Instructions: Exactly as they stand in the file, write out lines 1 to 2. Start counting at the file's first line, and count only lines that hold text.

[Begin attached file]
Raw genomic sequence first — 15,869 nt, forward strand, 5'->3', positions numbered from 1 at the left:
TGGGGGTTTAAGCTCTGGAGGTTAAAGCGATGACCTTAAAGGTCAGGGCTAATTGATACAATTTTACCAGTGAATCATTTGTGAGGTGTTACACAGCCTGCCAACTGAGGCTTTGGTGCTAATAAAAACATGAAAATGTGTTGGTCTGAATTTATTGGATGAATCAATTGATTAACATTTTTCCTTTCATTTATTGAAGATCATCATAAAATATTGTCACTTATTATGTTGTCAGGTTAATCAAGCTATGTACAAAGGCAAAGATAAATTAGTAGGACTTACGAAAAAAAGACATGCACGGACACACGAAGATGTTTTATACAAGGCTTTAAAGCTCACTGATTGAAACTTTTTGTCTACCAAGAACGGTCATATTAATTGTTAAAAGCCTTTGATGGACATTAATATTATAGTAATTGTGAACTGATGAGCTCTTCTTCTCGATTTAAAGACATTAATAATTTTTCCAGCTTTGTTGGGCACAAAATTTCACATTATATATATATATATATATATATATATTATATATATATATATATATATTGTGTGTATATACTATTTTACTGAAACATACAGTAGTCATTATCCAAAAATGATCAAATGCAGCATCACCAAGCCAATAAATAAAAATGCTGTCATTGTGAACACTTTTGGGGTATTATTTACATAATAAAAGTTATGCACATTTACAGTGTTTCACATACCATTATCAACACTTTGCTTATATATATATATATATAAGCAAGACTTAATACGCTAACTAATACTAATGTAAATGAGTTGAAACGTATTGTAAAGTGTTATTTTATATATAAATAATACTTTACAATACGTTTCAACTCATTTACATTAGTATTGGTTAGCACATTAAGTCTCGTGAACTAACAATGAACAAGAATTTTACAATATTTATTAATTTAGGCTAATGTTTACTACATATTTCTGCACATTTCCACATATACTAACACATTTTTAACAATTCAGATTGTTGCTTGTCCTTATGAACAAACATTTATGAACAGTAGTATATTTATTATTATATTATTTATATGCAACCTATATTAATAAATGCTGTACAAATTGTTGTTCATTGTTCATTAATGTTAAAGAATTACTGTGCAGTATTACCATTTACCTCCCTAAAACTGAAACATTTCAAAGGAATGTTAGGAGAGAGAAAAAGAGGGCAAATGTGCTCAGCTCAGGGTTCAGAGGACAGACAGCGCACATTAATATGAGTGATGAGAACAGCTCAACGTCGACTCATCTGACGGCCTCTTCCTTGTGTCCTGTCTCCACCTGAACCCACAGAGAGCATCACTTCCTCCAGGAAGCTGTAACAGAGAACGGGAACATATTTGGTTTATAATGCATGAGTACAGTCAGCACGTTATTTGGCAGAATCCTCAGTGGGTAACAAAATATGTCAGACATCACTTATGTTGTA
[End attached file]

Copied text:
Raw genomic sequence first — 15,869 nt, forward strand, 5'->3', positions numbered from 1 at the left:
TGGGGGTTTAAGCTCTGGAGGTTAAAGCGATGACCTTAAAGGTCAGGGCTAATTGATACAATTTTACCAGTGAATCATTTGTGAGGTGTTACACAGCCTGCCAACTGAGGCTTTGGTGCTAATAAAAACATGAAAATGTGTTGGTCTGAATTTATTGGATGAATCAATTGATTAACATTTTTCCTTTCATTTATTGAAGATCATCATAAAATATTGTCACTTATTATGTTGTCAGGTTAATCAAGCTATGTACAAAGGCAAAGATAAATTAGTAGGACTTACGAAAAAAAGACATGCACGGACACACGAAGATGTTTTATACAAGGCTTTAAAGCTCACTGATTGAAACTTTTTGTCTACCAAGAACGGTCATATTAATTGTTAAAAGCCTTTGATGGACATTAATATTATAGTAATTGTGAACTGATGAGCTCTTCTTCTCGATTTAAAGACATTAATAATTTTTCCAGCTTTGTTGGGCACAAAATTTCACATTATATATATATATATATATATATATATTATATATATATATATATATATTGTGTGTATATACTATTTTACTGAAACATACAGTAGTCATTATCCAAAAATGATCAAATGCAGCATCACCAAGCCAATAAATAAAAATGCTGTCATTGTGAACACTTTTGGGGTATTATTTACATAATAAAAGTTATGCACATTTACAGTGTTTCACATACCATTATCAACACTTTGCTTATATATATATATATATAAGCAAGACTTAATACGCTAACTAATACTAATGTAAATGAGTTGAAACGTATTGTAAAGTGTTATTTTATATATAAATAATACTTTACAATACGTTTCAACTCATTTACATTAGTATTGGTTAGCACATTAAGTCTCGTGAACTAACAATGAACAAGAATTTTACAATATTTATTAATTTAGGCTAATGTTTACTACATATTTCTGCACATTTCCACATATACTAACACATTTTTAACAATTCAGATTGTTGCTTGTCCTTATGAACAAACATTTATGAACAGTAGTATATTTATTATTATATTATTTATATGCAACCTATATTAATAAATGCTGTACAAATTGTTGTTCATTGTTCATTAATGTTAAAGAATTACTGTGCAGTATTACCATTTACCTCCCTAAAACTGAAACATTTCAAAGGAATGTTAGGAGAGAGAAAAAGAGGGCAAATGTGCTCAGCTCAGGGTTCAGAGGACAGACAGCGCACATTAATATGAGTGATGAGAACAGCTCAACGTCGACTCATCTGACGGCCTCTTCCTTGTGTCCTGTCTCCACCTGAACCCACAGAGAGCATCACTTCCTCCAGGAAGCTGTAACAGAGAACGGGAACATATTTGGTTTATAATGCATGAGTACAGTCAGCACGTTATTTGGCAGAATCCTCAGTGGGTAACAAAATATGTCAGACATCACTTATGTTGTA